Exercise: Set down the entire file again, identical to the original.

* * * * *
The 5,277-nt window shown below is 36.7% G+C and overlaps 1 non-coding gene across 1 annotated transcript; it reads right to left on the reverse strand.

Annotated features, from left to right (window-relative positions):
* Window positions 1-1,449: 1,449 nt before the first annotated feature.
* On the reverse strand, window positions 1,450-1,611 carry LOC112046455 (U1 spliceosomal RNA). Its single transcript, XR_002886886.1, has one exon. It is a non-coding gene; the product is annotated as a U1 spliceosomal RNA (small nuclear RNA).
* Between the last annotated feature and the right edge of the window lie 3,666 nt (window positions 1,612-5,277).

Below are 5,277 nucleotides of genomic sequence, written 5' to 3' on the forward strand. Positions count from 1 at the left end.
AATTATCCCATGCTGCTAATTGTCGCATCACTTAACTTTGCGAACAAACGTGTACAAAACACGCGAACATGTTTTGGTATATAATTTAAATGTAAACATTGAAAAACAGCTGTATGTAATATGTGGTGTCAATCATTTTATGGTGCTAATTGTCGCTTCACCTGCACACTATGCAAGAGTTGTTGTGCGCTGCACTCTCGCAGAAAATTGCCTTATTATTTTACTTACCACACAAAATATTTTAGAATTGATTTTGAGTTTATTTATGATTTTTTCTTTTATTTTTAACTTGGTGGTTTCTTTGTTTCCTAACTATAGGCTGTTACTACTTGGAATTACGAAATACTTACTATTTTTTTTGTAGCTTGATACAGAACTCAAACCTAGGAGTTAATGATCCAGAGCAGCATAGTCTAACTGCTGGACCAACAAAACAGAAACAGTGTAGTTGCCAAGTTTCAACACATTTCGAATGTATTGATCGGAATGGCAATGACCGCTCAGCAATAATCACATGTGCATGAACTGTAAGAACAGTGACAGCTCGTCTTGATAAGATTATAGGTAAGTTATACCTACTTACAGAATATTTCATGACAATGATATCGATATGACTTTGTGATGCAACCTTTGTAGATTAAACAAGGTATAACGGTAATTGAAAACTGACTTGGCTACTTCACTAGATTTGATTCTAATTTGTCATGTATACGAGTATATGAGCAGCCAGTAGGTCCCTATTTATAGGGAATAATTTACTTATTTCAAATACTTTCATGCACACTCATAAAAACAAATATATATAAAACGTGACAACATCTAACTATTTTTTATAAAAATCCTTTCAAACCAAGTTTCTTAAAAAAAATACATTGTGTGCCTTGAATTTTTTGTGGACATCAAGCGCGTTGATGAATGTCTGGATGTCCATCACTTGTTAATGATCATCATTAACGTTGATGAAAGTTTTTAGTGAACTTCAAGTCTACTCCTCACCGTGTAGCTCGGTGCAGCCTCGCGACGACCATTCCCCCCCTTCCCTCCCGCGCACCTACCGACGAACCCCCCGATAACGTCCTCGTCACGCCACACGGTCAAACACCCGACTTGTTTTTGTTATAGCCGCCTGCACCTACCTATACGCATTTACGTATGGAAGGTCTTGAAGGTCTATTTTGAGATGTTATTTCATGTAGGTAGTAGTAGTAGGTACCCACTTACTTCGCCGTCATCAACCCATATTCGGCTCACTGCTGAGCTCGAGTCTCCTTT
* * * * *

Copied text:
The 5,277-nt window shown below is 36.7% G+C and overlaps 1 non-coding gene across 1 annotated transcript; it reads right to left on the reverse strand.

Annotated features, from left to right (window-relative positions):
* Window positions 1-1,449: 1,449 nt before the first annotated feature.
* On the reverse strand, window positions 1,450-1,611 carry LOC112046455 (U1 spliceosomal RNA). Its single transcript, XR_002886886.1, has one exon. It is a non-coding gene; the product is annotated as a U1 spliceosomal RNA (small nuclear RNA).
* Between the last annotated feature and the right edge of the window lie 3,666 nt (window positions 1,612-5,277).

Below are 5,277 nucleotides of genomic sequence, written 5' to 3' on the forward strand. Positions count from 1 at the left end.
AATTATCCCATGCTGCTAATTGTCGCATCACTTAACTTTGCGAACAAACGTGTACAAAACACGCGAACATGTTTTGGTATATAATTTAAATGTAAACATTGAAAAACAGCTGTATGTAATATGTGGTGTCAATCATTTTATGGTGCTAATTGTCGCTTCACCTGCACACTATGCAAGAGTTGTTGTGCGCTGCACTCTCGCAGAAAATTGCCTTATTATTTTACTTACCACACAAAATATTTTAGAATTGATTTTGAGTTTATTTATGATTTTTTCTTTTATTTTTAACTTGGTGGTTTCTTTGTTTCCTAACTATAGGCTGTTACTACTTGGAATTACGAAATACTTACTATTTTTTTTGTAGCTTGATACAGAACTCAAACCTAGGAGTTAATGATCCAGAGCAGCATAGTCTAACTGCTGGACCAACAAAACAGAAACAGTGTAGTTGCCAAGTTTCAACACATTTCGAATGTATTGATCGGAATGGCAATGACCGCTCAGCAATAATCACATGTGCATGAACTGTAAGAACAGTGACAGCTCGTCTTGATAAGATTATAGGTAAGTTATACCTACTTACAGAATATTTCATGACAATGATATCGATATGACTTTGTGATGCAACCTTTGTAGATTAAACAAGGTATAACGGTAATTGAAAACTGACTTGGCTACTTCACTAGATTTGATTCTAATTTGTCATGTATACGAGTATATGAGCAGCCAGTAGGTCCCTATTTATAGGGAATAATTTACTTATTTCAAATACTTTCATGCACACTCATAAAAACAAATATATATAAAACGTGACAACATCTAACTATTTTTTATAAAAATCCTTTCAAACCAAGTTTCTTAAAAAAAATACATTGTGTGCCTTGAATTTTTTGTGGACATCAAGCGCGTTGATGAATGTCTGGATGTCCATCACTTGTTAATGATCATCATTAACGTTGATGAAAGTTTTTAGTGAACTTCAAGTCTACTCCTCACCGTGTAGCTCGGTGCAGCCTCGCGACGACCATTCCCCCCCTTCCCTCCCGCGCACCTACCGACGAACCCCCCGATAACGTCCTCGTCACGCCACACGGTCAAACACCCGACTTGTTTTTGTTATAGCCGCCTGCACCTACCTATACGCATTTACGTATGGAAGGTCTTGAAGGTCTATTTTGAGATGTTATTTCATGTAGGTAGTAGTAGTAGGTACCCACTTACTTCGCCGTCATCAACCCATATTCGGCTCACTGCTGAGCTCGAGTCTCCTTT